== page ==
On the current issue, in addition to who did what, Albosta volunteered a special concern: shredding. A decidedly Washington phenomenon. Or so he says.

"I understand they're over there sorting through everything they can find, and I would hope they will take me seriously, because I don't want them to destroy the material that may be important to this investigation," he said. "If somebody does that, I think there's an open violation. Under the pressure that this investigation is getting from the media nobody should destroy anything."

What? Is he really worried that they'll destroy the documents?

"I am worried about it, because four shredding machines were put into EPA the Environmental Protection Agency right during the time we cited Anne Gorsuch for contempt of Congress , and tons of material were shredded. It seems to me that may be a way of preventing the public from knowing. The public has a right to know."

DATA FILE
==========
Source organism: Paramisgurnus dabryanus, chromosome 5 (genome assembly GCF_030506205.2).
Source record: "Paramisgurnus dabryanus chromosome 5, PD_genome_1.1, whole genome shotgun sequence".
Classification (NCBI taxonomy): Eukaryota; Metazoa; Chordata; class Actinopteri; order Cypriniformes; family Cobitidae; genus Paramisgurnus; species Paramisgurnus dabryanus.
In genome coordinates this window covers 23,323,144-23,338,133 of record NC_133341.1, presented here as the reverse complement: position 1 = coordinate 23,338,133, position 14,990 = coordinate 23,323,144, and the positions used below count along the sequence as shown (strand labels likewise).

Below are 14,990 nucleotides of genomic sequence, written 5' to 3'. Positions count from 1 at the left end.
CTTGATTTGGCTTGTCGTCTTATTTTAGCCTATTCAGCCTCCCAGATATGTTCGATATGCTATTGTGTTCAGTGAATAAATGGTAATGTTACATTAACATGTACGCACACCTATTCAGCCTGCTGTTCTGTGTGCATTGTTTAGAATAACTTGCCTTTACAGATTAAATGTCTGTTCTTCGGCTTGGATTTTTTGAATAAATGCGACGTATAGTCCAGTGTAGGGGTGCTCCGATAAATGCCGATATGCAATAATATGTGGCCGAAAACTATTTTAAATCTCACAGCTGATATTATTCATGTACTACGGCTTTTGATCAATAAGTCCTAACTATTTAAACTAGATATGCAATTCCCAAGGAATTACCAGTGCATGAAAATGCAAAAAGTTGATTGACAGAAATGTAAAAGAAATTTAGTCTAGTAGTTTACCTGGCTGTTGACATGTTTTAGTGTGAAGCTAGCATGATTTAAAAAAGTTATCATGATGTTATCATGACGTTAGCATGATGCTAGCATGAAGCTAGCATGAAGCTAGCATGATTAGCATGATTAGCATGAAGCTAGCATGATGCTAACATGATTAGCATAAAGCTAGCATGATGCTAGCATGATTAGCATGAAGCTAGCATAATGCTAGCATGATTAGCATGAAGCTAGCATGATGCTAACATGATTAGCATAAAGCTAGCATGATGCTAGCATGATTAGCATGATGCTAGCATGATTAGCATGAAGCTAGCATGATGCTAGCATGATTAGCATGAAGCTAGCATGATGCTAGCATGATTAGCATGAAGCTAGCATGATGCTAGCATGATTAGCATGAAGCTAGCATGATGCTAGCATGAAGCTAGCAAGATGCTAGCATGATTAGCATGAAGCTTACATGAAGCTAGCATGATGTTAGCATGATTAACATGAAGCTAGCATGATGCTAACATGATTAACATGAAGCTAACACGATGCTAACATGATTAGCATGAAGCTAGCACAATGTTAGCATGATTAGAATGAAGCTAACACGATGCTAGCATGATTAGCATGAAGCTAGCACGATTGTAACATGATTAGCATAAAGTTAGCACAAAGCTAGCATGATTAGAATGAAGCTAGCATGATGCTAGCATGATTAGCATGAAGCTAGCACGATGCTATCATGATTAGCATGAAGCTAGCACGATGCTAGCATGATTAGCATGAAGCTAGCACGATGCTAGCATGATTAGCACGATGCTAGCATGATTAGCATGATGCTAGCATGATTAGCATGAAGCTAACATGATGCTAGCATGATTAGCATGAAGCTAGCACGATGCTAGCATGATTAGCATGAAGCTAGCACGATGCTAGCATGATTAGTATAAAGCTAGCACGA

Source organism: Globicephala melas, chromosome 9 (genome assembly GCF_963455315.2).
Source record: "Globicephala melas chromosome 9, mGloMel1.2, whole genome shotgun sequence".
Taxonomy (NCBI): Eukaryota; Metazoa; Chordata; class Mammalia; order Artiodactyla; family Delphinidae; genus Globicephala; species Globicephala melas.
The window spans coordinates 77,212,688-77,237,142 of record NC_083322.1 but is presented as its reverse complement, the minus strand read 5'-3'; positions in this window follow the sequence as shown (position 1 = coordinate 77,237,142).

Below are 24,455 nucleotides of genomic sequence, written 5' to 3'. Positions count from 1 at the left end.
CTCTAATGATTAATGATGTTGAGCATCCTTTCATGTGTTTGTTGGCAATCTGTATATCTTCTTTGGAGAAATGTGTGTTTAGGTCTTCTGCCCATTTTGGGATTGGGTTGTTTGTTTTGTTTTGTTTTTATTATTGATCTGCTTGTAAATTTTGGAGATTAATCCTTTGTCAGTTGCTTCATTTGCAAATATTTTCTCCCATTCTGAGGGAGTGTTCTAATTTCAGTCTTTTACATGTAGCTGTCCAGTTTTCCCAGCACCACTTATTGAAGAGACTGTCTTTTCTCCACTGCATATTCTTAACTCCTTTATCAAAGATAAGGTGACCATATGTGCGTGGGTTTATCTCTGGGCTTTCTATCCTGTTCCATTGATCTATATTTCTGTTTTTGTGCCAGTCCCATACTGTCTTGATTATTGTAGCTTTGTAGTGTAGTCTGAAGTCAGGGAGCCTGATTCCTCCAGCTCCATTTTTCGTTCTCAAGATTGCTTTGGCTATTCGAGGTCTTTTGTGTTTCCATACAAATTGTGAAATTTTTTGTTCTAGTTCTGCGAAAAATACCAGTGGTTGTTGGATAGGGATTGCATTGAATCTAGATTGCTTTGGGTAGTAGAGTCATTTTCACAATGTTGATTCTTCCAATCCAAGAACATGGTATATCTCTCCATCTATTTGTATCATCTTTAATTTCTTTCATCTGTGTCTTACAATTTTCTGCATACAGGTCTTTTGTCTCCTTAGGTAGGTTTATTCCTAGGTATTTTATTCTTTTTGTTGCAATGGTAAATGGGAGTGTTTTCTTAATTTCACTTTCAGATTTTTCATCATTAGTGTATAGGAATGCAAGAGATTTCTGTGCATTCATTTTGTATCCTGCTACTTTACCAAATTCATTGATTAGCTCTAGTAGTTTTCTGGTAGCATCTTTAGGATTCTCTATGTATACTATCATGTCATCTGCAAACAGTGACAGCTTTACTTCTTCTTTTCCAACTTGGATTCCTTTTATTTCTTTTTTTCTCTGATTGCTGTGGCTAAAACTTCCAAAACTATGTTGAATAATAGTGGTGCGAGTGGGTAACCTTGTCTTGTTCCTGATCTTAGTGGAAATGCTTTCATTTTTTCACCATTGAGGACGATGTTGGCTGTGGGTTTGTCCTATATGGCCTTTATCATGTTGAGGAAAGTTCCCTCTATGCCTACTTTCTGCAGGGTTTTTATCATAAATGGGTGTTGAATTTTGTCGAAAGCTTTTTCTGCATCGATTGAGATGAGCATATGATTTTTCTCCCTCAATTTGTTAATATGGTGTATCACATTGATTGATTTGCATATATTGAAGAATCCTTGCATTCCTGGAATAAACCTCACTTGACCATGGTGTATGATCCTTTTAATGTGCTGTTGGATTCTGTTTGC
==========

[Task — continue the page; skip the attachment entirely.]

In pursuing a full-scale investigation into the papers, Albosta finds himself at odds with his leader, House Speaker Thomas P. (Tip) O'Neill. O'Neill said Tuesday he did not favor a House investigation into the matter and that Carter would have lost the election anyway.

Not the issue, said Albosta. It's the principle. It's the ethics. It's the legality.

"I'm interested in finding out who took them, yes," he said, leaning back in his overstuffed, congressional chair. "I think it's evident that it was a person in the Carter administration. Now it could have been taken because of a love affair. Who knows?